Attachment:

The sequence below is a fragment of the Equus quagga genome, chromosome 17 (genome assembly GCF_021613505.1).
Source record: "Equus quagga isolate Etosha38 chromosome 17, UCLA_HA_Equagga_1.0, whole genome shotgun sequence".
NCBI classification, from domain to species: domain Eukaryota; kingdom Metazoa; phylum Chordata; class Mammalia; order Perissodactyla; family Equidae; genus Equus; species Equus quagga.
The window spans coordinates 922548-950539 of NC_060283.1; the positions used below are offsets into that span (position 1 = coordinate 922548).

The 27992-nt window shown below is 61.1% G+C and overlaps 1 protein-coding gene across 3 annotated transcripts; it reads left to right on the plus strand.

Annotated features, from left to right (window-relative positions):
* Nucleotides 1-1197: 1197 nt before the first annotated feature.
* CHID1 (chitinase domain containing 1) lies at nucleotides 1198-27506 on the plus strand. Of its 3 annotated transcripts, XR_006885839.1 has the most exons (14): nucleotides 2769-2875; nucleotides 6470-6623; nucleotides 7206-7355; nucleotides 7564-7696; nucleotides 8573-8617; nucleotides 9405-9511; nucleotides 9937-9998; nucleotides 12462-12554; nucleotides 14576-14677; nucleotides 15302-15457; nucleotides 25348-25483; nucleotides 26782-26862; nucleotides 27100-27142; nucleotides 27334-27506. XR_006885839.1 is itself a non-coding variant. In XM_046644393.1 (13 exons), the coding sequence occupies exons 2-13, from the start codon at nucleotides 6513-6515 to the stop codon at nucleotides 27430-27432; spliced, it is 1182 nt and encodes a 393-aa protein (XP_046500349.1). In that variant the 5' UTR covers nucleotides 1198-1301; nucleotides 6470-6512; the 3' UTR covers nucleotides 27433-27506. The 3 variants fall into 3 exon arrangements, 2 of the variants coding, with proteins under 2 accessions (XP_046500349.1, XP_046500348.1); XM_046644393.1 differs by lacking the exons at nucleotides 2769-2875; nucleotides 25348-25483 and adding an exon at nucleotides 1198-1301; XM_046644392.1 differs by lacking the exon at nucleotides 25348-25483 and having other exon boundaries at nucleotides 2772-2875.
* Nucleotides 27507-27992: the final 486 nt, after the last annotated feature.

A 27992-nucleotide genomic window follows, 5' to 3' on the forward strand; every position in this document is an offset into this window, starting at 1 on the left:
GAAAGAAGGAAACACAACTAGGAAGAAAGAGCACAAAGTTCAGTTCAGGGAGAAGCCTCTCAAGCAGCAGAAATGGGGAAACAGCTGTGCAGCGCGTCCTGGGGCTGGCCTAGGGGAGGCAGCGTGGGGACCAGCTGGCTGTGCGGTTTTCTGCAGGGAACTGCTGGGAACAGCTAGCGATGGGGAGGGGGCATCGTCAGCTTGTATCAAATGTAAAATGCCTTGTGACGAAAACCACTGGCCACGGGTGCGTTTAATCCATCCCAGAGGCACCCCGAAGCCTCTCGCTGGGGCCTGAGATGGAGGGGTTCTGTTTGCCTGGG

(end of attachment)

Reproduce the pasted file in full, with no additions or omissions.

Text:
The sequence below is a fragment of the Equus quagga genome, chromosome 17 (genome assembly GCF_021613505.1).
Source record: "Equus quagga isolate Etosha38 chromosome 17, UCLA_HA_Equagga_1.0, whole genome shotgun sequence".
NCBI classification, from domain to species: domain Eukaryota; kingdom Metazoa; phylum Chordata; class Mammalia; order Perissodactyla; family Equidae; genus Equus; species Equus quagga.
The window spans coordinates 922548-950539 of NC_060283.1; the positions used below are offsets into that span (position 1 = coordinate 922548).

The 27992-nt window shown below is 61.1% G+C and overlaps 1 protein-coding gene across 3 annotated transcripts; it reads left to right on the plus strand.

Annotated features, from left to right (window-relative positions):
* Nucleotides 1-1197: 1197 nt before the first annotated feature.
* CHID1 (chitinase domain containing 1) lies at nucleotides 1198-27506 on the plus strand. Of its 3 annotated transcripts, XR_006885839.1 has the most exons (14): nucleotides 2769-2875; nucleotides 6470-6623; nucleotides 7206-7355; nucleotides 7564-7696; nucleotides 8573-8617; nucleotides 9405-9511; nucleotides 9937-9998; nucleotides 12462-12554; nucleotides 14576-14677; nucleotides 15302-15457; nucleotides 25348-25483; nucleotides 26782-26862; nucleotides 27100-27142; nucleotides 27334-27506. XR_006885839.1 is itself a non-coding variant. In XM_046644393.1 (13 exons), the coding sequence occupies exons 2-13, from the start codon at nucleotides 6513-6515 to the stop codon at nucleotides 27430-27432; spliced, it is 1182 nt and encodes a 393-aa protein (XP_046500349.1). In that variant the 5' UTR covers nucleotides 1198-1301; nucleotides 6470-6512; the 3' UTR covers nucleotides 27433-27506. The 3 variants fall into 3 exon arrangements, 2 of the variants coding, with proteins under 2 accessions (XP_046500349.1, XP_046500348.1); XM_046644393.1 differs by lacking the exons at nucleotides 2769-2875; nucleotides 25348-25483 and adding an exon at nucleotides 1198-1301; XM_046644392.1 differs by lacking the exon at nucleotides 25348-25483 and having other exon boundaries at nucleotides 2772-2875.
* Nucleotides 27507-27992: the final 486 nt, after the last annotated feature.

A 27992-nucleotide genomic window follows, 5' to 3' on the forward strand; every position in this document is an offset into this window, starting at 1 on the left:
GAAAGAAGGAAACACAACTAGGAAGAAAGAGCACAAAGTTCAGTTCAGGGAGAAGCCTCTCAAGCAGCAGAAATGGGGAAACAGCTGTGCAGCGCGTCCTGGGGCTGGCCTAGGGGAGGCAGCGTGGGGACCAGCTGGCTGTGCGGTTTTCTGCAGGGAACTGCTGGGAACAGCTAGCGATGGGGAGGGGGCATCGTCAGCTTGTATCAAATGTAAAATGCCTTGTGACGAAAACCACTGGCCACGGGTGCGTTTAATCCATCCCAGAGGCACCCCGAAGCCTCTCGCTGGGGCCTGAGATGGAGGGGTTCTGTTTGCCTGGG